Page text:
Those interested in photography might find themselves irritated that the main camera here is a 5-megapixel shooter in comparison to the Galaxy S3’s 8-megapixel offering, but the camera is OK and there is a good range of effects and options to choose from.
As I often say, if you are really interested in photography then buy a proper camera, but for quick snaps the Galaxy S3 mini does as well as other mid-range handsets and is better than some. It shoots 720p video, and there’s a VGA (640 x 480) camera on the front.
The Android version is 4.1. That’s going to be something of a draw to anyone who likes their Android OS to be at the front of the pack. Well, nearly anyway. If you really want to be at the cutting edge then you need Android 4.2 of course. If you like Samsung’s TouchWiz interface then you’re in luck, and I do particularly like the TouchWiz lock screen with its ability to unlock direct to messages.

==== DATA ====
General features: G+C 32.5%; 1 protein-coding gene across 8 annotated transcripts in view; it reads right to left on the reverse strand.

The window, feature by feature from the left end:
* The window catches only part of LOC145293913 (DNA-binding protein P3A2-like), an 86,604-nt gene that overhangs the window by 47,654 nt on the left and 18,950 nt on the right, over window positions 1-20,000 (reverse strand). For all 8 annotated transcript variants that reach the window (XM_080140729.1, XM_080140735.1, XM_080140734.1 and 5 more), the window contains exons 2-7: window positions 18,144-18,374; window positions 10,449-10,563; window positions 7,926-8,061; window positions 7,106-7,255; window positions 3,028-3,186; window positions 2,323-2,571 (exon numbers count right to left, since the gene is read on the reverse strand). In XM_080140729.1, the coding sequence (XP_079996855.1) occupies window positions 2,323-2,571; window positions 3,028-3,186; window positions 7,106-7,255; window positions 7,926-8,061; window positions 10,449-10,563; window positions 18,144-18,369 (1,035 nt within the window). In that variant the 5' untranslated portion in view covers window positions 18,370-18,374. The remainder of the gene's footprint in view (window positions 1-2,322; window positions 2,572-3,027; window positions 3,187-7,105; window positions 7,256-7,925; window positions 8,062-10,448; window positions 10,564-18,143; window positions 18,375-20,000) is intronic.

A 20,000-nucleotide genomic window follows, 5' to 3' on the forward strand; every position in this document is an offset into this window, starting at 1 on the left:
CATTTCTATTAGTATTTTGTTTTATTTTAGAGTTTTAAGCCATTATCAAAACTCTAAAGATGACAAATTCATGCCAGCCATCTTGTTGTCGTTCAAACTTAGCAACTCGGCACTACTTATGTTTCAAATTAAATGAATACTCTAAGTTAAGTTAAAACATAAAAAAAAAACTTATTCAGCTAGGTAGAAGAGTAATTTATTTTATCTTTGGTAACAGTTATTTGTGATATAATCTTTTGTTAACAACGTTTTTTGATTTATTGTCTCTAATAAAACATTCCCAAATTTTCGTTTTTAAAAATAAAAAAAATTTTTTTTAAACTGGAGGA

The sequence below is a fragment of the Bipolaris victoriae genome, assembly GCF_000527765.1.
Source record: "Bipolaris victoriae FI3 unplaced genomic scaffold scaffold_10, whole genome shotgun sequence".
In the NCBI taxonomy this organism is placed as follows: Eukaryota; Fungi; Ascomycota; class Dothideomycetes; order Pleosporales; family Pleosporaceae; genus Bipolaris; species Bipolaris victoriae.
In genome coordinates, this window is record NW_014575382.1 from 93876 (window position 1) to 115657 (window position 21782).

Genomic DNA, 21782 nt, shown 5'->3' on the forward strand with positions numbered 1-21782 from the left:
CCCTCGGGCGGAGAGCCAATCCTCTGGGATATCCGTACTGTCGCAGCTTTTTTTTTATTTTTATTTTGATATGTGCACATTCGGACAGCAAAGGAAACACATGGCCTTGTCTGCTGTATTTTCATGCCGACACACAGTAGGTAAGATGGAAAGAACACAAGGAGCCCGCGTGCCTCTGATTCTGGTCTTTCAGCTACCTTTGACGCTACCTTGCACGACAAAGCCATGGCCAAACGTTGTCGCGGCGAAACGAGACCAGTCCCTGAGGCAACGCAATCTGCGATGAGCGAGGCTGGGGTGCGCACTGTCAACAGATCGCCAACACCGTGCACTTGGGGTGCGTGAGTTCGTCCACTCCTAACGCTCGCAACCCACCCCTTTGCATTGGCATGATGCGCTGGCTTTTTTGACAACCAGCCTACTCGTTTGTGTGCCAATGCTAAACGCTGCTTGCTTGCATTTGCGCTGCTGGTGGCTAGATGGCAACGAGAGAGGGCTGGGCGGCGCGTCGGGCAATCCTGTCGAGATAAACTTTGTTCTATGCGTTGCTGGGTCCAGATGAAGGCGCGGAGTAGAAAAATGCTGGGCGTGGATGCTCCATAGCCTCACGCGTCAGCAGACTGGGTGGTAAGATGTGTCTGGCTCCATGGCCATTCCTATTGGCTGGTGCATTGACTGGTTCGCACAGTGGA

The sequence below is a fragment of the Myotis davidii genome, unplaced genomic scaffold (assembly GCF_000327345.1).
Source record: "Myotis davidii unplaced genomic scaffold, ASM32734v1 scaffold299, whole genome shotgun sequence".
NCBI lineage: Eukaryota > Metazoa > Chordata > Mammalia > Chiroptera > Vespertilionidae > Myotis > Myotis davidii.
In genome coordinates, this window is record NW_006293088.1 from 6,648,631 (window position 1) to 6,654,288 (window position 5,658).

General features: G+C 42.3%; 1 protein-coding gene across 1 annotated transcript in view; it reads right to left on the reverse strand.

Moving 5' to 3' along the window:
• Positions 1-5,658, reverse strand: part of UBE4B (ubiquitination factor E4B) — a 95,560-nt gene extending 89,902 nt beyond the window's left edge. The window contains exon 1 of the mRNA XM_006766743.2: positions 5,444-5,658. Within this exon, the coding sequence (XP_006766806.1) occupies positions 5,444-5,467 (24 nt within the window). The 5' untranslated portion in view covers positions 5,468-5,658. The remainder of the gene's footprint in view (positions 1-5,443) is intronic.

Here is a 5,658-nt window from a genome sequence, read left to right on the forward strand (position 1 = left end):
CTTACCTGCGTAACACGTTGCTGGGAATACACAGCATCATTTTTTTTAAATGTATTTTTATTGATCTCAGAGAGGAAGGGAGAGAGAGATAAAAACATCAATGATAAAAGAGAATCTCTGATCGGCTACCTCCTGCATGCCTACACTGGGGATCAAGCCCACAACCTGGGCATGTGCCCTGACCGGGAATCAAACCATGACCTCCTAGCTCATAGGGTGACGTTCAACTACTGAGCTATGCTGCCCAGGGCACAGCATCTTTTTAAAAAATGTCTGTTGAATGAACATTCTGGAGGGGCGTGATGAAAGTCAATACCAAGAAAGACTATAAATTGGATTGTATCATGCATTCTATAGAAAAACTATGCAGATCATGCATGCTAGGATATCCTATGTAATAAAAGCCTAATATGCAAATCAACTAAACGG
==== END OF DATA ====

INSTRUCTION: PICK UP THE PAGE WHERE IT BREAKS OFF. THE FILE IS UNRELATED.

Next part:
There’s 8GB of internal storage and you can expand on this with a microSD card. Very annoyingly the slot is under the battery. I don’t know why any handset manufacturer puts the expansion slot there these days and it is a real irritation. Samsung also provides you with 50GB of Dropbox storage for two years. For many people that will be read as ‘for the lifetime of the phone’.
The Galaxy S3 mini includes some features Samsung fans will be familiar with. Smart Stay uses the front camera to help it know when you are looking at the phone and keep the screen turned on. It’s clever and it works. Direct Call lets you phone someone whose recent SMS you are reading just by lifting the handset to your ear – it’s a great idea and one I think is really useful.